It’s at this point in the piece where I think of a friend who’s a fine artist. She says the hardest thing about painting for her is to know when to stop—to know when a piece is finished. In this context, here is one last brush stroke. One of my educational heroes, Deborah Meier coined one of my mantras: “Good hard work begets more, good hard work.” I think of her often and silently answer her throughout the year in my head: “Ain’t that the truth.” It’s certainly true for the topic of language at Westland.
Conversations on language lead to conversations on what holidays we celebrate, what days we take off in the school calendar. Conversations on language have led us to discussions of race-based affinity groups, because one way to get better about talking about hard topics across differences—like race and institutional racism for example—happen in intra-cultural groups for people of color, and white anti-racist affinity groups. A few weeks ago Jason David shared a quote that went something like, “White people talking to people of color about race is like having pre-algebra students in an advanced calculus class.” As a white person, I need to work out my foibles, my questions, my language, and my learning with other white people on a similar introspective journey. I just heard the analogy that if I want to learn and talk about death, I wouldn’t go to someone who became a widow yesterday. This is why thoughtful institutions set up affinity groups. Affinity groups are a supplement to, not a replacement for, multi-racial dialogues between white people and people of color. They create a safe space so that we’re even more effective with our words, ideas, and language when we all come together as in a diverse group.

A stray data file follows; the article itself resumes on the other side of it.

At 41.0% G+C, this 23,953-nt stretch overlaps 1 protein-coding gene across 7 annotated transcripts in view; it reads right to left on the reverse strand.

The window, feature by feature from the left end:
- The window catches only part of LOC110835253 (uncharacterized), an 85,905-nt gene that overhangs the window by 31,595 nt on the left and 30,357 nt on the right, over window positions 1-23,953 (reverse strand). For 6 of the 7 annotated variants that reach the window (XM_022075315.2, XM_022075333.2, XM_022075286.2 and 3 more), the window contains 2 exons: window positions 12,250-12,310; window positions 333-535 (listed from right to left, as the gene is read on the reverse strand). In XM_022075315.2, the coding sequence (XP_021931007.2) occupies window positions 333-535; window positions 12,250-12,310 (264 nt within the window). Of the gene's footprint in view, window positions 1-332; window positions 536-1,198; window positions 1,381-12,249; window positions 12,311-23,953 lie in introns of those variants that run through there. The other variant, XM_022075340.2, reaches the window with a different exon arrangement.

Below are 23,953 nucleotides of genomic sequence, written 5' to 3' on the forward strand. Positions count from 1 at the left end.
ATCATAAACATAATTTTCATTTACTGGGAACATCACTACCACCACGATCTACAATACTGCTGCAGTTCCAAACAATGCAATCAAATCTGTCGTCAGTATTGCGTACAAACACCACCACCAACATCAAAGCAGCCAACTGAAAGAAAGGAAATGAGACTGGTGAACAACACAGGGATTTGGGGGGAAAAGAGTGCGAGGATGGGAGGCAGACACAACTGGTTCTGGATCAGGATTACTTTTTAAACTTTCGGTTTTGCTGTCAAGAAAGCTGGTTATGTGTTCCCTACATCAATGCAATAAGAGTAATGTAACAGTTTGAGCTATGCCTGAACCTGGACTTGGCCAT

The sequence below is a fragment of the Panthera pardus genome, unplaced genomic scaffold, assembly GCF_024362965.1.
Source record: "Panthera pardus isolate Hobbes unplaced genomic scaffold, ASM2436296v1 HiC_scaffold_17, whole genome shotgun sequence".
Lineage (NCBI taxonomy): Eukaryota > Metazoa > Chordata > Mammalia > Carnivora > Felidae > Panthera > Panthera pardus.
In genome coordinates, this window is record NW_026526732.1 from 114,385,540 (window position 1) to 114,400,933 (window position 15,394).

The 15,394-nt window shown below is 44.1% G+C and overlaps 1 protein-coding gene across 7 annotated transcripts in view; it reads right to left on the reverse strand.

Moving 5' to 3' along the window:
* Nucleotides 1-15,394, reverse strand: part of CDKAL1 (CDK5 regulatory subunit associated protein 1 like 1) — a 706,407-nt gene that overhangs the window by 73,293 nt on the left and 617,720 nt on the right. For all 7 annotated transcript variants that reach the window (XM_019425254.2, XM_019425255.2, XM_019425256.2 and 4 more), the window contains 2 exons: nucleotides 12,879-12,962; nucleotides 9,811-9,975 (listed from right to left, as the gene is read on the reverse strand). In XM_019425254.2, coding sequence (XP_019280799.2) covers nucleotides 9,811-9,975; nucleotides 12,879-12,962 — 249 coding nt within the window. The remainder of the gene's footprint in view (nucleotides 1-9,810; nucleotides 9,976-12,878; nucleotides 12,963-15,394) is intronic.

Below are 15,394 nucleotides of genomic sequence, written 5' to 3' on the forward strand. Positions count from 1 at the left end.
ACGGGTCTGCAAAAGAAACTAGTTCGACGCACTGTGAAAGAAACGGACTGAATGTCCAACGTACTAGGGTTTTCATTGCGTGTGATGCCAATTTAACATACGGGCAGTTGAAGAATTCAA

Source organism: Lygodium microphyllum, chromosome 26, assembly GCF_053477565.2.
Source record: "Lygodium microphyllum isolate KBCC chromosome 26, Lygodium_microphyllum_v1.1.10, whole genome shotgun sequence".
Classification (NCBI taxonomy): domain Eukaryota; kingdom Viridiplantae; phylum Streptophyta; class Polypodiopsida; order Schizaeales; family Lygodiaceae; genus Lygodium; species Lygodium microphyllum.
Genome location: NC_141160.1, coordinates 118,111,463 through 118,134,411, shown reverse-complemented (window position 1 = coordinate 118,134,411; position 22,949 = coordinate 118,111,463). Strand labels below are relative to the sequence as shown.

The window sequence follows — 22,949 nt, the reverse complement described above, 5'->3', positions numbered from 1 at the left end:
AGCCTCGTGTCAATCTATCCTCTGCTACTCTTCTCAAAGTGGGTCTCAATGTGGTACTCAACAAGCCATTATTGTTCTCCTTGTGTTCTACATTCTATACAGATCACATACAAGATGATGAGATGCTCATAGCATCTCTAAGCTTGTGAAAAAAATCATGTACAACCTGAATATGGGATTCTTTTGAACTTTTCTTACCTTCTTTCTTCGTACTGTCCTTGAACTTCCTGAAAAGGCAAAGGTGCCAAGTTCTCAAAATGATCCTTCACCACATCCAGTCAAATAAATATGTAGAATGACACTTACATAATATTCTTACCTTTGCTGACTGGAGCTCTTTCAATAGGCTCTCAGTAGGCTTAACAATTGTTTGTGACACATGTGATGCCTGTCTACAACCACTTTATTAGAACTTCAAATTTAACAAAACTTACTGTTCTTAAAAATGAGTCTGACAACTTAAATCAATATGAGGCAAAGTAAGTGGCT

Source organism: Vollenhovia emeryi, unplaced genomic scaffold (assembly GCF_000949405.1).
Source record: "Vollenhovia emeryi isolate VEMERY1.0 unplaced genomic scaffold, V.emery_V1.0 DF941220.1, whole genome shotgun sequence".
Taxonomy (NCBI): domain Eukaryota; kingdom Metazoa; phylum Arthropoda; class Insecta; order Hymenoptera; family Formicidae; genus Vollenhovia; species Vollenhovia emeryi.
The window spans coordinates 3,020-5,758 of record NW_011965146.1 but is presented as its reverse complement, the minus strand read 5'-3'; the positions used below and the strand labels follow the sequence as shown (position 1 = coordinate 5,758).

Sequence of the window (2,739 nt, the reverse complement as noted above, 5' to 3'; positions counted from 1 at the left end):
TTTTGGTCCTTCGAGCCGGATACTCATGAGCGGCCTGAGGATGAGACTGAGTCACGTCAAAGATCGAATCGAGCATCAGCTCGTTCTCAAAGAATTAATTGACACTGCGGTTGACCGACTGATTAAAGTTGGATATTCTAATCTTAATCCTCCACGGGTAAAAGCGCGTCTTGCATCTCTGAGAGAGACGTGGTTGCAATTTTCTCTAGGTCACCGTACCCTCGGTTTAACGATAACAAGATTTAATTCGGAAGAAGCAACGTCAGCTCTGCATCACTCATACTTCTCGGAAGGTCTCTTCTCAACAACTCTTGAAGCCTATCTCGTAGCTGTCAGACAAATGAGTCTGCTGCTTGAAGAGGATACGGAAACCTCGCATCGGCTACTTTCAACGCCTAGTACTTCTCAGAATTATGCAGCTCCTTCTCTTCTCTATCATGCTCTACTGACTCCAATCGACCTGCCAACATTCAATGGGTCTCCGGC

Through all of our work together as a school community, particularly as we think about equity and inclusivity, I hope our collaboration is marked by openness, by goodwill, sincere grappling, and by an attuned attention to the language we use. I hope Westland’s keen attention to language isn’t annoying, but rather reminiscent of a five-year-old, analyzing p-o-p for the first time—experiencing the wonder, excitement, and power of words and language.